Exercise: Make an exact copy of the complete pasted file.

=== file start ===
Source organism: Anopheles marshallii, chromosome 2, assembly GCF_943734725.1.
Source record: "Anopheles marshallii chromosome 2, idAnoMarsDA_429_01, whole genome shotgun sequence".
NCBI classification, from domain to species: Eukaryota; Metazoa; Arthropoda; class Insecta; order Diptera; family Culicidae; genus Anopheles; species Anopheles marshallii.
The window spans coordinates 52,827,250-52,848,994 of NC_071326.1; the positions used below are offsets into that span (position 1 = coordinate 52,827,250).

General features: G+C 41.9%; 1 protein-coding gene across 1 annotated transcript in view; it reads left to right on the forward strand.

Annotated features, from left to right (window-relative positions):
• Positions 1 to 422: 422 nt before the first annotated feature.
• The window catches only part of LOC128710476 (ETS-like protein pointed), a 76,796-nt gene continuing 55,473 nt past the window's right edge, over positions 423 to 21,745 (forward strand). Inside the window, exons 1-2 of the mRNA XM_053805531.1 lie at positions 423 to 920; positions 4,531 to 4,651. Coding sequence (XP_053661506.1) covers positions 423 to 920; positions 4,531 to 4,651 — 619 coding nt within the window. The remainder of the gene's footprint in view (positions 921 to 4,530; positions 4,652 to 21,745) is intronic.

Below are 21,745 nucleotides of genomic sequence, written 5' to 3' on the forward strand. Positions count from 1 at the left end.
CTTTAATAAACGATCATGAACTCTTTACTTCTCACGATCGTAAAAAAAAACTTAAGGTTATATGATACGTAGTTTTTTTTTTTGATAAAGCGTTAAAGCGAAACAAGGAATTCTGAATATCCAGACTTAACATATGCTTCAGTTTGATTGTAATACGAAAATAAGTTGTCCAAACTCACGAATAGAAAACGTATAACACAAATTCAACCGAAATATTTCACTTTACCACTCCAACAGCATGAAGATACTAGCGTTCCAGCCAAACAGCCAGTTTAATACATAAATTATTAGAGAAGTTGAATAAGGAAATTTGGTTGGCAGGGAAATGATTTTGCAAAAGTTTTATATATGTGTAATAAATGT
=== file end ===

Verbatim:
Source organism: Anopheles marshallii, chromosome 2, assembly GCF_943734725.1.
Source record: "Anopheles marshallii chromosome 2, idAnoMarsDA_429_01, whole genome shotgun sequence".
NCBI classification, from domain to species: Eukaryota; Metazoa; Arthropoda; class Insecta; order Diptera; family Culicidae; genus Anopheles; species Anopheles marshallii.
The window spans coordinates 52,827,250-52,848,994 of NC_071326.1; the positions used below are offsets into that span (position 1 = coordinate 52,827,250).

General features: G+C 41.9%; 1 protein-coding gene across 1 annotated transcript in view; it reads left to right on the forward strand.

Annotated features, from left to right (window-relative positions):
• Positions 1 to 422: 422 nt before the first annotated feature.
• The window catches only part of LOC128710476 (ETS-like protein pointed), a 76,796-nt gene continuing 55,473 nt past the window's right edge, over positions 423 to 21,745 (forward strand). Inside the window, exons 1-2 of the mRNA XM_053805531.1 lie at positions 423 to 920; positions 4,531 to 4,651. Coding sequence (XP_053661506.1) covers positions 423 to 920; positions 4,531 to 4,651 — 619 coding nt within the window. The remainder of the gene's footprint in view (positions 921 to 4,530; positions 4,652 to 21,745) is intronic.

Below are 21,745 nucleotides of genomic sequence, written 5' to 3' on the forward strand. Positions count from 1 at the left end.
CTTTAATAAACGATCATGAACTCTTTACTTCTCACGATCGTAAAAAAAAACTTAAGGTTATATGATACGTAGTTTTTTTTTTTGATAAAGCGTTAAAGCGAAACAAGGAATTCTGAATATCCAGACTTAACATATGCTTCAGTTTGATTGTAATACGAAAATAAGTTGTCCAAACTCACGAATAGAAAACGTATAACACAAATTCAACCGAAATATTTCACTTTACCACTCCAACAGCATGAAGATACTAGCGTTCCAGCCAAACAGCCAGTTTAATACATAAATTATTAGAGAAGTTGAATAAGGAAATTTGGTTGGCAGGGAAATGATTTTGCAAAAGTTTTATATATGTGTAATAAATGT